Collaboration is key

Whilst a landlord can spend a significant amount of time and money on a retrofit, the operational performance of the building can be significantly altered by the occupation of the tenant with poor operation resulting in a significant performance gap between the EPC rating and the actual energy performance of a building when it is use. It is therefore critical that landlords and tenants collaborate to:

  • improve transparency of energy use and costs;
  • promote behavioral change to engage all building occupants in saving energy; and
  • incorporate energy efficiency not only in the initial retrofit but also in subsequent tenant fit-out schemes.

New and renewal leases are being granted now with terms that will likely stretch over upcoming MEES deadlines. There’s no doubt that the drafting and negotiation of commercial lease terms framed by the legislative framework can help facilitate the landlord and tenant relationship in the context of the sustainability agenda. Nebulous drafting in leases which sought to establish working committees which often failed to materialise is now a thing of the past as are the days of tenants only receiving information on ESG matters linked to the pass-through of costs in a service charge regime.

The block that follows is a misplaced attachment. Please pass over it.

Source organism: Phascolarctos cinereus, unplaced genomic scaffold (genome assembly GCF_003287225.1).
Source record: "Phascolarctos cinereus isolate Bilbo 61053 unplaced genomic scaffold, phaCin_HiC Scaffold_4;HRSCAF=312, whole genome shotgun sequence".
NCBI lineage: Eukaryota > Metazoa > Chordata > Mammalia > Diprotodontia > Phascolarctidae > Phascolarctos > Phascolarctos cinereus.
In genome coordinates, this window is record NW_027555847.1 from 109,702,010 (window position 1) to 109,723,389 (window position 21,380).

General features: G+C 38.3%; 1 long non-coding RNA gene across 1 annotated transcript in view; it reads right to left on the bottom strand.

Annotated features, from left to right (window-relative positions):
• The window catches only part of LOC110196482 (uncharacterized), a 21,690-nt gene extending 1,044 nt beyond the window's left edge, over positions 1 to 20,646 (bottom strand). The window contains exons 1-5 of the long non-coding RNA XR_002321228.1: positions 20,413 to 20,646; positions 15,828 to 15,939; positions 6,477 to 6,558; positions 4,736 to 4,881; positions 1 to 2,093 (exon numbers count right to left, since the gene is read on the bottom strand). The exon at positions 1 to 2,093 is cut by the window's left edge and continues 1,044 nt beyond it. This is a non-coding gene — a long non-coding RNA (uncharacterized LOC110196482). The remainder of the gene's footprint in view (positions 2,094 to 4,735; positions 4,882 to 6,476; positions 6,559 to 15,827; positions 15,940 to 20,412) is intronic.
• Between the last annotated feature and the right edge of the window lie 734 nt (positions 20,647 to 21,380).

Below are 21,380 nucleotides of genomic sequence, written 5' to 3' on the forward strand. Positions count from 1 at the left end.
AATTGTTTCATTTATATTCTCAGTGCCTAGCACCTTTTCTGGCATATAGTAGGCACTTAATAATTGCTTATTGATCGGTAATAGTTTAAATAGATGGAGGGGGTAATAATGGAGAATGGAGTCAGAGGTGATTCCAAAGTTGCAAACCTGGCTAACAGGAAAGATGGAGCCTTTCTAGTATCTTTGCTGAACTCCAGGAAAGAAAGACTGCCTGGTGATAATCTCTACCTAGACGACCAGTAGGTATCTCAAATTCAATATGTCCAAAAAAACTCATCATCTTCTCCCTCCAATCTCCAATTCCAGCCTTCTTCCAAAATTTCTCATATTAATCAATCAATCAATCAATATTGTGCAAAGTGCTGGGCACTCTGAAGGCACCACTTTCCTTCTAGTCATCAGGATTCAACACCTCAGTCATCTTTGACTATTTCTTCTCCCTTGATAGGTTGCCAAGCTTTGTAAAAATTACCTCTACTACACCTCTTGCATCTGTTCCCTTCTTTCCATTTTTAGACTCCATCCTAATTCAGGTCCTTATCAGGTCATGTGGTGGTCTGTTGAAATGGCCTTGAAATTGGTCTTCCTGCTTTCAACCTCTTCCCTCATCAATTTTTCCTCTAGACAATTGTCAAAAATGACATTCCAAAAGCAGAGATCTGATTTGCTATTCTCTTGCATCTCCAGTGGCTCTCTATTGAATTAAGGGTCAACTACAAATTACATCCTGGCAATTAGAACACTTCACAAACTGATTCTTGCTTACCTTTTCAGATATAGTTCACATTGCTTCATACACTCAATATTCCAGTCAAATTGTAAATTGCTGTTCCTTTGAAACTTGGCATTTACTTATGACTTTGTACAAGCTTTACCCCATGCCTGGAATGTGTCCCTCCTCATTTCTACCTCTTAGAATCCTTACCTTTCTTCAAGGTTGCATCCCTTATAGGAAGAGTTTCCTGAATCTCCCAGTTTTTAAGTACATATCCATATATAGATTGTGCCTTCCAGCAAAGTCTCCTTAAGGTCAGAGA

ESG committees are now a corporate reality ensuring a collaborative approach to ESG and the areas covered by green leases have evolved. Whereas five or so years ago green lease drafting focusing on energy efficiency and waste reduction was considered progressive, today statements in leases acknowledging the environmental impact of the building and that its energy usage and operational carbon emissions should be minimised are standard practice and green lease drafting has evolved to encompass items such as the sourcing of energy from renewables, health and wellbeing and biodiversity.

The “S” in ESG